Wilson: Bush 'Ought to Keep His Word,' Fire Rove
July 15, 2005 — -- In an interview with ABC News' Jake Tapper, former Ambassador Joseph Wilson said President Bush "really ought to keep his word to the American people" and fire deputy White House Chief of Staff Karl Rove.
Wilson criticized the White House's response to the disclosure that Rove, a top-level Bush aide, had a role in the leak to a news reporter that Wilson's wife, Valerie Plame, was a CIA officer.
The following is a transcript of the interview:
JAKE TAPPER: Some might say, politically speaking, there's little upside in speaking out against the administration, because you're controversial and the White House is damaging itself. Why are you speaking out so much?
AMBASSADOR JOSEPH WILSON: At the end of the day, there's this smear campaign that they've launched is one that's very personal. It's a personal attack on my wife and myself. It is based on distortions and untruths. And I think it's important that the record be corrected. But let my just say that, by and large, this is not a political question. This is a national security question. It's a question of whether or not this country and this administration will tolerate somebody having leaked classified information to the press in a manner that is unethical and quite possibly illegal.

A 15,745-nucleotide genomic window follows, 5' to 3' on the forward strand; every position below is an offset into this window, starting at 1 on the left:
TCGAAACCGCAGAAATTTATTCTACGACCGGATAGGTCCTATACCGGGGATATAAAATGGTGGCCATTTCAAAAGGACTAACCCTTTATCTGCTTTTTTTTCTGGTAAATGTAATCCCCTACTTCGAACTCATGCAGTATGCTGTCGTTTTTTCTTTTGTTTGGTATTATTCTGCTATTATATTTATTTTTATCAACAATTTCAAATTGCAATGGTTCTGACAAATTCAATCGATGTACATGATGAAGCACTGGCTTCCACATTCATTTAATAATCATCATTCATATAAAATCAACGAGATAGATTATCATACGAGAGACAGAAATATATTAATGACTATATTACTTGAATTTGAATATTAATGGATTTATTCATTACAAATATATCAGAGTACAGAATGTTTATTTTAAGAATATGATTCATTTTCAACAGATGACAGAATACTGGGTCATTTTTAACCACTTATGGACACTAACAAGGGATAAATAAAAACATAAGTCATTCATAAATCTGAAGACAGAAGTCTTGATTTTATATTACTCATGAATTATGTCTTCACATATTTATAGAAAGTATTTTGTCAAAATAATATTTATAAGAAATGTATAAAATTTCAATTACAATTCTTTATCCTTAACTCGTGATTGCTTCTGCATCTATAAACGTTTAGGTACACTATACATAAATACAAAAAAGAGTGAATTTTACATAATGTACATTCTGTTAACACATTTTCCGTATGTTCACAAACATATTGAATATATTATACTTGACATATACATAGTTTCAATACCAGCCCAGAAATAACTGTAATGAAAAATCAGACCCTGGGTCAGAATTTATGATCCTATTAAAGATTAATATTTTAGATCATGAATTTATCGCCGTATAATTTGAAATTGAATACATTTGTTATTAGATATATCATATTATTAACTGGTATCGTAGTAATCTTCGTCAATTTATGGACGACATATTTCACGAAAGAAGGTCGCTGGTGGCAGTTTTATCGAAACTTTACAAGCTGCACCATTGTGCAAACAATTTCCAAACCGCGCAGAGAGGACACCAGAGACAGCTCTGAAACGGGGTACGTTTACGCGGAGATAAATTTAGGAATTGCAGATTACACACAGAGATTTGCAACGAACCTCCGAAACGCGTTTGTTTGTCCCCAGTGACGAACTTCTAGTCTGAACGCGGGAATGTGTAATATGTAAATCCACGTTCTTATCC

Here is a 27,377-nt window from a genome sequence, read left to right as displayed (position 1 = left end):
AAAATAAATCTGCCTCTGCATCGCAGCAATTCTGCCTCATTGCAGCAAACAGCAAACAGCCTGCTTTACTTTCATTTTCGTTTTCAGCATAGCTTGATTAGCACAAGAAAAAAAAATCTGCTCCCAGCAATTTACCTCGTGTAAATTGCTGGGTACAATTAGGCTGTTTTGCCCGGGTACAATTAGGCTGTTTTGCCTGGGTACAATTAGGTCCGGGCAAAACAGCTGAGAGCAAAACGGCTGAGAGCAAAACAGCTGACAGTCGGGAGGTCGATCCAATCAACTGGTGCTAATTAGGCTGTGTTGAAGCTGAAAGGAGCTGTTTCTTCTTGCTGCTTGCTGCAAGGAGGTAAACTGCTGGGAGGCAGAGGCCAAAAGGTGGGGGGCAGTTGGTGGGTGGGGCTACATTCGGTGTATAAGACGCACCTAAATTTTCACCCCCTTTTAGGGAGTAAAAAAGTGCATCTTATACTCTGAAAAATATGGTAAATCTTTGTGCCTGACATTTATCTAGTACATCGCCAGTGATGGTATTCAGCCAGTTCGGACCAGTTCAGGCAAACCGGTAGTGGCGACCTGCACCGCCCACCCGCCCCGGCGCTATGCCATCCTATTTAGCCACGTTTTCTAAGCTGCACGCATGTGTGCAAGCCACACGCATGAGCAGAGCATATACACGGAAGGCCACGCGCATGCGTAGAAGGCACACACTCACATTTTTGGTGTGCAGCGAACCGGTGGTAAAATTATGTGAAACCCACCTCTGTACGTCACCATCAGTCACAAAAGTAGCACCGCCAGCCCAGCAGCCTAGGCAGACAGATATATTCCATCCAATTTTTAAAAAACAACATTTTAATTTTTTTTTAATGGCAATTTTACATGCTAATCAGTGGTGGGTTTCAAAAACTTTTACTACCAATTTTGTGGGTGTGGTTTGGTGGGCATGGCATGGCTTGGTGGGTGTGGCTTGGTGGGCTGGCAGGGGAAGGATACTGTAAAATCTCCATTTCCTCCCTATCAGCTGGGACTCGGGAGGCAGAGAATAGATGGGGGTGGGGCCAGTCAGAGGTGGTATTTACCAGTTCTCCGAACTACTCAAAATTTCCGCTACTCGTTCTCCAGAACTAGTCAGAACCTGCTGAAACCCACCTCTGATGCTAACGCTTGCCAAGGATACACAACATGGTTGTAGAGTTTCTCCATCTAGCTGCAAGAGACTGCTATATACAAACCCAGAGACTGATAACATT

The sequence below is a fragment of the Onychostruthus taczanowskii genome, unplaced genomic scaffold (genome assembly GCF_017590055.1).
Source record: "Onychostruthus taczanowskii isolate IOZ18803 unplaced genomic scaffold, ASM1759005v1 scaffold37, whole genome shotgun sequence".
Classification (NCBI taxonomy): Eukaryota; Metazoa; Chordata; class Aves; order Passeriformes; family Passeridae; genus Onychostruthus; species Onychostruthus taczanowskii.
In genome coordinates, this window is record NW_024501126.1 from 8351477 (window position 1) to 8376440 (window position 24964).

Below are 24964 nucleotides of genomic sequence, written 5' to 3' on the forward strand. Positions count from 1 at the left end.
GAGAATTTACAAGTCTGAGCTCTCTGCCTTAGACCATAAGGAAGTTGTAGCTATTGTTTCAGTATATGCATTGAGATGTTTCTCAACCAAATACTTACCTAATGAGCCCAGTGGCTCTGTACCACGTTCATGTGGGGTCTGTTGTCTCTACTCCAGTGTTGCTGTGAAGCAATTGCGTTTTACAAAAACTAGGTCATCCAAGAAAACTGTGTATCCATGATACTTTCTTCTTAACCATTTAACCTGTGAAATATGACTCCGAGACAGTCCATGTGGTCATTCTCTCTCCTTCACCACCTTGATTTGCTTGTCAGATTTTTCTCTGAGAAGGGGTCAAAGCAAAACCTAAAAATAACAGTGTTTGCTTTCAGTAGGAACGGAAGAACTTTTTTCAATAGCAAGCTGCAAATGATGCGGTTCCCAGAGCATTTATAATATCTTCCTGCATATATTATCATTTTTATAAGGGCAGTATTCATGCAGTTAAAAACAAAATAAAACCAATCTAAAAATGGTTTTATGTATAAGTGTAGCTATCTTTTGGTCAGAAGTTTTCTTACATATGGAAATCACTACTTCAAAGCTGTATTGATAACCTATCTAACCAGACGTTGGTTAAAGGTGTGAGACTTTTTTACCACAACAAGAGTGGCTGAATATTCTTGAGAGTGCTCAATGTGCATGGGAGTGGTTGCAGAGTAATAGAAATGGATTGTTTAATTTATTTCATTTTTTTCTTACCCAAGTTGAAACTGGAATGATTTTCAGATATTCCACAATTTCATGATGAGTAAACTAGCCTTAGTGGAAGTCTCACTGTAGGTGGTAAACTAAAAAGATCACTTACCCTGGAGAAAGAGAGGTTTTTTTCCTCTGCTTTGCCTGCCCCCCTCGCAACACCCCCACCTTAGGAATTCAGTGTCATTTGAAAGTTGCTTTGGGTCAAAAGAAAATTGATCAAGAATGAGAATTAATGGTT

TAPPER: And you think that Karl Rove leaked your wife's identity to the press?
WILSON: What I've said all along is that I have information that, within a week of Mr. [Bob] Novak's article having appeared on July 14th of 2003, Mr. Rove was calling up reporters and pushing the story. I find the idea of a senior White House official engaged in political dirty tricks and smear campaigns to be below the ethical standards we have the right to demand of our senior public servants. With the release of this e-mail from Mr. Cooper, the Time magazine reporter, to his boss indicating that he had spoken to Mr. Rove about my wife several days before the Novak article appeared, I think there's real evidence there that he did in fact give away my wife's identity before Mr. Novak or any other article appeared.
TAPPER: Not specifically by name though, is what his defenders would say.
WILSON: I only have one wife and her name is Valerie Wilson so when he says "Wilson's wife" he's saying "Mrs. Wilson," and as I say, her name is Mrs. Wilson.
TAPPER: There are a lot of charges coming at you from the Republican Party in defense of Mr. Rove. One of them is that Karl Rove did not know what your wife's name was, so he couldn't have truly "identified" her.
WILSON: The Intelligence Identities Protection Act doesn't call for naming by name, it calls for identifying the individual. So when he said "Wilson's wife," he identified her. And her name, again, is Valerie Wilson.
TAPPER: But doesn't the Intelligence Identities Protection Act also call that he would have had to have known that she was undercover?
WILSON: That's something that the special council is obviously in the process of determining. Again, irrespective or whether or not what he said was criminal under in the context of the Intelligence Identities Protection Act, it's very clear that he knew from this e-mail that she worked for the CIA, and he knew that she was my wife, and he said "Wilson's wife," and her name is Valerie Wilson.